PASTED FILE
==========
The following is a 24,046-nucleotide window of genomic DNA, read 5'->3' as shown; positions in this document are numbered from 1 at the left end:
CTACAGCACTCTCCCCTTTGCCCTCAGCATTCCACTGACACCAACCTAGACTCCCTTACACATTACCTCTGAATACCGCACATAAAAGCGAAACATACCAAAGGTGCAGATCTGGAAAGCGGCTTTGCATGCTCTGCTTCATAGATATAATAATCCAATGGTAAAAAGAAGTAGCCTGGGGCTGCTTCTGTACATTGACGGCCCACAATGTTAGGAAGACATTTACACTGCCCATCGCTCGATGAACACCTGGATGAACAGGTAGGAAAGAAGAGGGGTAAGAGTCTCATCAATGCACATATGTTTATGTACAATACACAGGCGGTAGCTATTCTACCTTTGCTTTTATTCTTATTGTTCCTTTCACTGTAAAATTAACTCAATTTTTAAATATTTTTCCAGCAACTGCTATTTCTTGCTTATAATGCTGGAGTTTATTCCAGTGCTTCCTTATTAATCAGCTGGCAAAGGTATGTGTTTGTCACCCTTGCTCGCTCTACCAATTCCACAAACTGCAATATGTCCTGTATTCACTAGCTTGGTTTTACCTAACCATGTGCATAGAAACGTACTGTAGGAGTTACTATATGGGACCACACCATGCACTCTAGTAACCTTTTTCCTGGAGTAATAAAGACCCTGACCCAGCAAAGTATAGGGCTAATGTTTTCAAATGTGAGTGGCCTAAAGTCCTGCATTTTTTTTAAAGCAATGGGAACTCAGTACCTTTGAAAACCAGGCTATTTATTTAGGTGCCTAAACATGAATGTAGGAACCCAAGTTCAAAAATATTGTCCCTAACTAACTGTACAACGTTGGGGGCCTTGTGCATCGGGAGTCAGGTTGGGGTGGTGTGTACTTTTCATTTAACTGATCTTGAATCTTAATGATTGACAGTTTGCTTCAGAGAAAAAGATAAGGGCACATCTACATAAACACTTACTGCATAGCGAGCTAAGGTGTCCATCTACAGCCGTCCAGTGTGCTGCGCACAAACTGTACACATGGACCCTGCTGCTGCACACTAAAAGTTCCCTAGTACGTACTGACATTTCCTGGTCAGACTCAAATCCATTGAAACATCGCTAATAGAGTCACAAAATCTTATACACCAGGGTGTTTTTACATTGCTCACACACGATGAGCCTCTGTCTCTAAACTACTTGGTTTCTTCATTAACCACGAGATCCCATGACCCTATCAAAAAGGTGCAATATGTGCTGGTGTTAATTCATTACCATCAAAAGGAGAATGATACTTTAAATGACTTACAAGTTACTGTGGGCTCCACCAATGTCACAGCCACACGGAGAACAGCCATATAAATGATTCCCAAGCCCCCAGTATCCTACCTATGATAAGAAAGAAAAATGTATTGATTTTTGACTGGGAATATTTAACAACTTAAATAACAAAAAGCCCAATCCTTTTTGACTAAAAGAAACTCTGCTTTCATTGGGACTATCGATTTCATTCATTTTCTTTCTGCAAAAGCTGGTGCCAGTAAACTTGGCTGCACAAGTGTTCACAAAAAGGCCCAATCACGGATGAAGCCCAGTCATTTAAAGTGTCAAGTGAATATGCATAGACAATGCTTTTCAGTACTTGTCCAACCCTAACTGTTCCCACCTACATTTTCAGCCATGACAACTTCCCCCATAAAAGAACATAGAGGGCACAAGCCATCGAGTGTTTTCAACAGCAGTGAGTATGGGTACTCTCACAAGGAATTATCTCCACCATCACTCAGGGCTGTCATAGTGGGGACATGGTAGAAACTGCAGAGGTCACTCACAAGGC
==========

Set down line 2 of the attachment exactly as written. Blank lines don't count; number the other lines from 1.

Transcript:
CTACAGCACTCTCCCCTTTGCCCTCAGCATTCCACTGACACCAACCTAGACTCCCTTACACATTACCTCTGAATACCGCACATAAAAGCGAAACATACCAAAGGTGCAGATCTGGAAAGCGGCTTTGCATGCTCTGCTTCATAGATATAATAATCCAATGGTAAAAAGAAGTAGCCTGGGGCTGCTTCTGTACATTGACGGCCCACAATGTTAGGAAGACATTTACACTGCCCATCGCTCGATGAACACCTGGATGAACAGGTAGGAAAGAAGAGGGGTAAGAGTCTCATCAATGCACATATGTTTATGTACAATACACAGGCGGTAGCTATTCTACCTTTGCTTTTATTCTTATTGTTCCTTTCACTGTAAAATTAACTCAATTTTTAAATATTTTTCCAGCAACTGCTATTTCTTGCTTATAATGCTGGAGTTTATTCCAGTGCTTCCTTATTAATCAGCTGGCAAAGGTATGTGTTTGTCACCCTTGCTCGCTCTACCAATTCCACAAACTGCAATATGTCCTGTATTCACTAGCTTGGTTTTACCTAACCATGTGCATAGAAACGTACTGTAGGAGTTACTATATGGGACCACACCATGCACTCTAGTAACCTTTTTCCTGGAGTAATAAAGACCCTGACCCAGCAAAGTATAGGGCTAATGTTTTCAAATGTGAGTGGCCTAAAGTCCTGCATTTTTTTTAAAGCAATGGGAACTCAGTACCTTTGAAAACCAGGCTATTTATTTAGGTGCCTAAACATGAATGTAGGAACCCAAGTTCAAAAATATTGTCCCTAACTAACTGTACAACGTTGGGGGCCTTGTGCATCGGGAGTCAGGTTGGGGTGGTGTGTACTTTTCATTTAACTGATCTTGAATCTTAATGATTGACAGTTTGCTTCAGAGAAAAAGATAAGGGCACATCTACATAAACACTTACTGCATAGCGAGCTAAGGTGTCCATCTACAGCCGTCCAGTGTGCTGCGCACAAACTGTACACATGGACCCTGCTGCTGCACACTAAAAGTTCCCTAGTACGTACTGACATTTCCTGGTCAGACTCAAATCCATTGAAACATCGCTAATAGAGTCACAAAATCTTATACACCAGGGTGTTTTTACATTGCTCACACACGATGAGCCTCTGTCTCTAAACTACTTGGTTTCTTCATTAACCACGAGATCCCATGACCCTATCAAAAAGGTGCAATATGTGCTGGTGTTAATTCATTACCATCAAAAGGAGAATGATACTTTAAATGACTTACAAGTTACTGTGGGCTCCACCAATGTCACAGCCACACGGAGAACAGCCATATAAATGATTCCCAAGCCCCCAGTATCCTACCTATGATAAGAAAGAAAAATGTATTGATTTTTGACTGGGAATATTTAACAACTTAAATAACAAAAAGCCCAATCCTTTTTGACTAAAAGAAACTCTGCTTTCATTGGGACTATCGATTTCATTCATTTTCTTTCTGCAAAAGCTGGTGCCAGTAAACTTGGCTGCACAAGTGTTCACAAAAAGGCCCAATCACGGATGAAGCCCAGTCATTTAAAGTGTCAAGTGAATATGCATAGACAATGCTTTTCAGTACTTGTCCAACCCTAACTGTTCCCACCTACATTTTCAGCCATGACAACTTCCCCCATAAAAGAACATAGAGGGCACAAGCCATCGAGTGTTTTCAACAGCAGTGAGTATGGGTACTCTCACAAGGAATTATCTCCACCATCACTCAGGGCTGTCATAGTGGGGACATGGTAGAAACTGCAGAGGTCACTCACAAGGC